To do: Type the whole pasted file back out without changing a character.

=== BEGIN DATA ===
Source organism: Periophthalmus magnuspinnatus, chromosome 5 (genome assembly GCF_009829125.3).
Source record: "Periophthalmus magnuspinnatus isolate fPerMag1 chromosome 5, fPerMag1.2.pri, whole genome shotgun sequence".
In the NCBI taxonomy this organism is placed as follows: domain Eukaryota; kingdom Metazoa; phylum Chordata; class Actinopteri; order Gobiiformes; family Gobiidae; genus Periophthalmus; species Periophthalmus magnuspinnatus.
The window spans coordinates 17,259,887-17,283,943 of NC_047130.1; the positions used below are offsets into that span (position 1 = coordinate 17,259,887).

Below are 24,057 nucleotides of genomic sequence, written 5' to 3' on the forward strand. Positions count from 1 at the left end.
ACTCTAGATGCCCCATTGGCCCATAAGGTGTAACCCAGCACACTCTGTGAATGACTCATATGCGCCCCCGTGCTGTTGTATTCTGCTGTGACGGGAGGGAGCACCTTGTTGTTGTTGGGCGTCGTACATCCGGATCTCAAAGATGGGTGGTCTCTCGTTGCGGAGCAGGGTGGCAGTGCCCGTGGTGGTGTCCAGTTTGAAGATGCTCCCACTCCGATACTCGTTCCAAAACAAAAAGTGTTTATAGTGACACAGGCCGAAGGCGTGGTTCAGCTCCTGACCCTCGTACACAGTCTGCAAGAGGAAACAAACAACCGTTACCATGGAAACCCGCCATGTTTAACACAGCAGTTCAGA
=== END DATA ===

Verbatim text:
Source organism: Periophthalmus magnuspinnatus, chromosome 5 (genome assembly GCF_009829125.3).
Source record: "Periophthalmus magnuspinnatus isolate fPerMag1 chromosome 5, fPerMag1.2.pri, whole genome shotgun sequence".
In the NCBI taxonomy this organism is placed as follows: domain Eukaryota; kingdom Metazoa; phylum Chordata; class Actinopteri; order Gobiiformes; family Gobiidae; genus Periophthalmus; species Periophthalmus magnuspinnatus.
The window spans coordinates 17,259,887-17,283,943 of NC_047130.1; the positions used below are offsets into that span (position 1 = coordinate 17,259,887).

Below are 24,057 nucleotides of genomic sequence, written 5' to 3' on the forward strand. Positions count from 1 at the left end.
ACTCTAGATGCCCCATTGGCCCATAAGGTGTAACCCAGCACACTCTGTGAATGACTCATATGCGCCCCCGTGCTGTTGTATTCTGCTGTGACGGGAGGGAGCACCTTGTTGTTGTTGGGCGTCGTACATCCGGATCTCAAAGATGGGTGGTCTCTCGTTGCGGAGCAGGGTGGCAGTGCCCGTGGTGGTGTCCAGTTTGAAGATGCTCCCACTCCGATACTCGTTCCAAAACAAAAAGTGTTTATAGTGACACAGGCCGAAGGCGTGGTTCAGCTCCTGACCCTCGTACACAGTCTGCAAGAGGAAACAAACAACCGTTACCATGGAAACCCGCCATGTTTAACACAGCAGTTCAGA